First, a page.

As most investors are well aware, some sectors of the global economy tend to carry more risk and exhibit more volatility than others. At one end of the spectrum are utilities and consumer staples, two industries that tend to weather downturns relatively well, but lag behind riskier sectors during bull markets. At the other end are those corners of the market that tend to lead the way both higher and lower in trending markets: high beta sectors that generally show greater volatility (see Three High Beta ETFs).

As evidenced by the performance over the last two years, the mining industry is one of the more volatile segments of the global economy. Because the profitability of hard asset producers depends on demand for raw materials, prospects dim when manufacturing operations slow (see all ETFs in the Commodity Producers ETFdb Category). Conversely, in an expansionary environment demand for raw materials skyrockets, driving up commodity prices and padding the profitability of the companies responsible for getting resources out of the ground. But there is another element to the risk profile of the mining sector; discovering and accessing new reserves, a vital component of building future revenue streams, can be a challenging task.

Although proven reserves of many resources are sufficient to sustain mining for decades, new discoveries are still cause for celebration. The ability to increase output and diversify operations from a geographic perspective is obviously beneficial to the mining industry. In most cases, locating new reserves is an expensive and often fruitless process. And new discoveries tend to be relatively small in scope, not adding significantly to global supply.

So a report [last week] that Afghanistan is home to nearly $1 trillion in untapped mineral deposits was a major development that could begin a transformation of the global mining industry. “The previously unknown deposits -- including huge veins of iron, copper, cobalt, gold and critical industrial metals like lithium -- are so big and include so many minerals that are essential to modern industry that Afghanistan could eventually be transformed into one of the most important mining centers in the world,” writes James Risen in The New York Times.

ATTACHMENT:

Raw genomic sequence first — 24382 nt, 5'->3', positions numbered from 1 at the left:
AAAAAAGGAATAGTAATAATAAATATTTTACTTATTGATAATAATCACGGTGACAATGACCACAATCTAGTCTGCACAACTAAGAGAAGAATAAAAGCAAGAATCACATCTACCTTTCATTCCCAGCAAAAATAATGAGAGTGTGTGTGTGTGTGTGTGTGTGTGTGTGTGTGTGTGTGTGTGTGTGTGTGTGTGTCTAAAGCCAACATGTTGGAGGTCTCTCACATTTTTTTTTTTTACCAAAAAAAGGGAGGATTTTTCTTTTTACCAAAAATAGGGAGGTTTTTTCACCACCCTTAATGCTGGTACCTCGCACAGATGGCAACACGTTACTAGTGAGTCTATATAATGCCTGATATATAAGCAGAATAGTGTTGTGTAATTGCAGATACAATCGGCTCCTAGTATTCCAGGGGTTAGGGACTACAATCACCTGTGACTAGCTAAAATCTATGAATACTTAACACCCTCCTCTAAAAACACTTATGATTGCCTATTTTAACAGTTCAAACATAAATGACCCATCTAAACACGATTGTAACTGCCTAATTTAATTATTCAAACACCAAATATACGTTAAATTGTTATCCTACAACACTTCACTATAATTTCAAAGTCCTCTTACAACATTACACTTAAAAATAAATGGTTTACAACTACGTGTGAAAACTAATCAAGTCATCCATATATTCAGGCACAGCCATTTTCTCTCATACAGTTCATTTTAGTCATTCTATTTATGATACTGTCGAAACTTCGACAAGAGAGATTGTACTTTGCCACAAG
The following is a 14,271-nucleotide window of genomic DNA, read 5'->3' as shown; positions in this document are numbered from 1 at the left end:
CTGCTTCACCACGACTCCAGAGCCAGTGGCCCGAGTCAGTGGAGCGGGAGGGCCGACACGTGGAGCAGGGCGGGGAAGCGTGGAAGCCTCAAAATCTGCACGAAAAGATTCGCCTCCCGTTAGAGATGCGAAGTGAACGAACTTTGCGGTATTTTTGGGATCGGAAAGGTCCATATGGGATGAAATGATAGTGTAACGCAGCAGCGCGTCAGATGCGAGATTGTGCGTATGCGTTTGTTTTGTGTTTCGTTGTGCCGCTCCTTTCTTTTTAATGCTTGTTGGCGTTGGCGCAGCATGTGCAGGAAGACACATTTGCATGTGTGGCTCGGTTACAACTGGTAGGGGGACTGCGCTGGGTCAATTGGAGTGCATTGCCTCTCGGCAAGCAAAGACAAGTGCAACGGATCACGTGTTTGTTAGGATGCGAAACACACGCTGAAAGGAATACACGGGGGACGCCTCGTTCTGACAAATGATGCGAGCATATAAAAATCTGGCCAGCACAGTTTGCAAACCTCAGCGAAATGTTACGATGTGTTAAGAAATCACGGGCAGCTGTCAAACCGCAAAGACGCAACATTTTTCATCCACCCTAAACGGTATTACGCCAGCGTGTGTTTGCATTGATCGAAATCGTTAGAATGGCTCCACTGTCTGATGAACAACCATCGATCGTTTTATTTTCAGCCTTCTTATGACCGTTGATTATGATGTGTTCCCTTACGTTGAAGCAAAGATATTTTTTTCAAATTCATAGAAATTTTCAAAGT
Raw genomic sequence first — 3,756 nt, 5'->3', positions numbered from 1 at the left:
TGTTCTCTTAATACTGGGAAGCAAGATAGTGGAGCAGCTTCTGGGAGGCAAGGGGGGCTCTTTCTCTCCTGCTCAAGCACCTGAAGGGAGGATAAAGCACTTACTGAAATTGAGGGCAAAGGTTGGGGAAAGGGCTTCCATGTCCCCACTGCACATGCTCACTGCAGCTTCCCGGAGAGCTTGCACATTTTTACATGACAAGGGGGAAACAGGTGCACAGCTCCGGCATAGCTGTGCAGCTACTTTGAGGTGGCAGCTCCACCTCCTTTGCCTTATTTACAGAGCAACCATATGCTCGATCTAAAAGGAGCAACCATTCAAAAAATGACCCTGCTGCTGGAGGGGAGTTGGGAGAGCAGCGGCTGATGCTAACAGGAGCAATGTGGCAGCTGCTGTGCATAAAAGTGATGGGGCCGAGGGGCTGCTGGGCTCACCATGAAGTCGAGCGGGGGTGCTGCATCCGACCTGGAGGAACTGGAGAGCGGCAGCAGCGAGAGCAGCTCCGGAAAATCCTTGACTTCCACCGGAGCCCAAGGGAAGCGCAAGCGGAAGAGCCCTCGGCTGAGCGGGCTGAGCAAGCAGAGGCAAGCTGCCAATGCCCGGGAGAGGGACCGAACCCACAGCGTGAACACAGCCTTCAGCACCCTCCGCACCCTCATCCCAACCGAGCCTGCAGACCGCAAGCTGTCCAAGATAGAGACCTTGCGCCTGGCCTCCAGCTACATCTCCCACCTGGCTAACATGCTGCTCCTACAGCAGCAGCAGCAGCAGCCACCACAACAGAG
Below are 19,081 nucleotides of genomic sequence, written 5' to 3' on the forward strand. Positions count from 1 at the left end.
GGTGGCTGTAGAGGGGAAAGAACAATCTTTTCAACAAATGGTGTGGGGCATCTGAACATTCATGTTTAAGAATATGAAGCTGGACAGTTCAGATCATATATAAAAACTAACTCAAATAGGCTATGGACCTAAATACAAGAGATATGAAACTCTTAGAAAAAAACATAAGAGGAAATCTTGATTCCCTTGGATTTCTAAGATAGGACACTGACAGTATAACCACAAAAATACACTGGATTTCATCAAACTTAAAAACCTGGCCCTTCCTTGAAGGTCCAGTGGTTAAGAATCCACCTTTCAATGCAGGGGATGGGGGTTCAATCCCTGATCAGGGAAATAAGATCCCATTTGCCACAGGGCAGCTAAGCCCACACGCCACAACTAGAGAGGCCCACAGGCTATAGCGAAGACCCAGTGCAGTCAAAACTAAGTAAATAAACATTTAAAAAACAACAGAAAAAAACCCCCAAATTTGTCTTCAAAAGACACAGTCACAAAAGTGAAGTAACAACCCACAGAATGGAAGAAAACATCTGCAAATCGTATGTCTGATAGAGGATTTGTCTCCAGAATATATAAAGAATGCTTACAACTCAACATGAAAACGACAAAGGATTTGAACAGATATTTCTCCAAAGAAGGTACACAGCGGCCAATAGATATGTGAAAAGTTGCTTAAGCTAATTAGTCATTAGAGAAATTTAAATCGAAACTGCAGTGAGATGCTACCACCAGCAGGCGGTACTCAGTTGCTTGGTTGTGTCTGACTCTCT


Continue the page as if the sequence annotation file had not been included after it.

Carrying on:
Boost for mining ETFs?
The discovery, made by a team of Pentagon officials and U.S. geologists, could dramatically alter Afghanistan’s economy, which currently turns out GDP of only $12 billion. And it could also set off a scramble among global mining companies to establish a foothold in what a Pentagon memo predicted could become the “Saudi Arabia of lithium.” Afghanistan currently has very little mining infrastructure in place, and the small mining industry has been plagued by allegations of corruption in recent years. So the hurdles to realizing the potential wealth buried beneath the Afghan desert are significant, and it will likely take decades to fully tap the vast mineral resources.

In coming years, Afghanistan could see a flood of investment from companies desperate to establish operations in a region that could quickly become one of the world’s mining hubs. If the risks inherent in doing business in the war-ravaged country are dialed down, Afghanistan could present an incredible opportunity for the mining industry. Below, we profile two mining ETFs that could be impacted as this story unfolds

Dow Jones Emerging Markets Metals & Mining Titans Index Fund (NYSE: EMT): The massive mineral discovery is of particular interest to resource-hungry emerging markets, and U.S. officials are already worried that China will try to dominate Afghanistan’s mining industry. Last year American officials accused Afghanistan’s Minister of Mines of taking a $30 million bribe to award rights to a copper mine to China. EMT’s holdings consist of emerging market equities engaged in the extraction of precious and industrial metals, companies that seem likely to have a hand in the development of the untapped resources.

SPDR S&P Metals & Mining ETF (NYSE: XME): This ETF tracks the S&P Metals & Mining Select Industry Index, a benchmark comprised of U.S.-listed mining companies. The process for awarding mining rights in Afghanistan is a great unknown; if U.S. firms have an inside track, XME could be an interesting long-term play.

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